Relapse doe not happen in a blink. Addiction recovery is a lifelong process of ups and downs, and the slip back into bad habits could take weeks or longer to form. Before you know it, shadows from the past could creep up and threaten your reality, even in sunny Florida.
Yale Journal of Biology and Medicine says relapse is gradual and has “distinct stages.” Catch the downward trend early enough, and you could prevent emotions and thoughts from guiding you down the wrong path.
Here are the three stages of slipping into relapse and what you can do about them.
#1: Emotional: Your Body May Know Before You Do
The earliest signs that a relapse could happen may go unnoticed by you. You might not think about using drugs or alcohol again. However, the conditions that led to addiction before can align once again.
Addictions and Recovery explains that some of the most common signs include:
- Intolerant or impatient mindset
- Anger and bottling emotions
- Being overly or inappropriately defensive
- Mood swings
- Skipping recovery meetings
- Eating a poor diet
- Falling into poor sleeping habits
- Avoiding help
This is the best stage to recognize the signs of relapse. Yale Journal of Biology and Medicine says you should remember the HALT acronym and use it:
- Hungry: Good nutrition keeps your mind and body healthier
- Angry: Don’t bottle emotions
- Lonely: Allow yourself to have fun
- Tired: Keep a healthy sleep pattern
#2: Mental: Unrealistic Fond Memories and Mind Games
It is natural to miss old friends and the places you used to go, even if that part of your past was not healthy. If memories of what you perceive as good times consume your thoughts, you have probably reached the second stage, mental relapse. It is a mind game that you play on yourself, and it is built on the foundation of emotional relapse. If you feel bad, you will think about happier times. Unfortunately, those memories are clouded.
Sometimes, people who pass the emotional stage tend to glamorize the past. Maybe it was not so bad, and maybe old friends who still use drugs were fun to hang out with back then. If you used again, you might think you could control it before one incident undid all of your hard work. Those thoughts are a surefire path that leads to relapse.
It is normal for you to think about using once in a while. If you think about it more and more, that is a red flag. Here’s what you can do about it:
- Go to therapy regularly.
- Do not skip meetings.
- Accept that youare slipping into relapse, even if you cannot see it or believe it. Denial is part of this stage.
- Do not plan to use “just this once”.
- Work on learning better coping skills.
- Accept medication to manage symptoms if your doctor prescribes it.
#3: Physical: Take Action Before the Risk of Relapse Gets This Far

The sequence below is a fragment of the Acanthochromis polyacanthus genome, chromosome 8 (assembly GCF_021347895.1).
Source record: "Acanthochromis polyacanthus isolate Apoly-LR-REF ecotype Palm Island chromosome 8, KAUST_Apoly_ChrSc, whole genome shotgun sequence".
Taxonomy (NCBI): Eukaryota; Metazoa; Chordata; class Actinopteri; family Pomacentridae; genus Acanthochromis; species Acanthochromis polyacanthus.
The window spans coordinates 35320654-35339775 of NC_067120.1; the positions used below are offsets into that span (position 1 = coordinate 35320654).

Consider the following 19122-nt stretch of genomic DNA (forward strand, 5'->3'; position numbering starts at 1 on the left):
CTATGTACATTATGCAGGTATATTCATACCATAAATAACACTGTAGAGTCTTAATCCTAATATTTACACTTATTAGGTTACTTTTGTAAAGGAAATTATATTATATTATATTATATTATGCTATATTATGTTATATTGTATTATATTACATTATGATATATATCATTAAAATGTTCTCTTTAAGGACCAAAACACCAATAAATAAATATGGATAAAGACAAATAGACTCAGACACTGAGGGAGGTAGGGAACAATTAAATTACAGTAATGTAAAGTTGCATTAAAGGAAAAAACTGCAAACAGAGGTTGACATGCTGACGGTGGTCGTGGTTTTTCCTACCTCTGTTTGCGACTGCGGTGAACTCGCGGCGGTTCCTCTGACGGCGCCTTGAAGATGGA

The physical stage is a relapse that has come to fruition. Yale Journal of Biology and Medicine says some professionals divide it into a “lapse,” which is one incident, and “relapse,” which is full-fledged using. Make no mistake, however; one drink or one pill carries consequences that make it more difficult to regain control.
Just one incident is all that it takes to turn a struggle with mental or emotional relapse into uncontrolled using. The harder it is to resist, the more you need therapy sessions, meetings, and to rely on HALT instead of your instincts.
If the appeal of drugs or alcohol is pulling you harder every day, the most important thing to do is stay away. Avoid friends, places, and situations where a relapse would be easy. Saying “no” to the opportunity is not the way to stop relapse. Prevention in the earlier stages is. When you are faced with a choice, choose to steer away and back into recovery.
Relapse is a process. The struggle is part of addiction recovery, which is why treatment devotes so much time and energy to teaching you how to avoid the situation and cope with symptoms of addiction. It does not happen overnight, but before you know it, yearning can turn into using.
If you or someone you care about is struggling with addiction or slipping toward relapse, now is the time to contact us. We can help navigate off the relapse path and back to the road to recovery.
The Recovery Village aims to improve the quality of life for people struggling with a substance use or mental health disorder with fact-based content about the nature of behavioral health conditions, treatment options and their related outcomes. We publish material that is researched, cited, edited and reviewed by licensed medical professionals. The information we provide is not intended to be a substitute for professional medical advice, diagnosis or treatment. It should not be used in place of the advice of your physician or other qualified healthcare provider.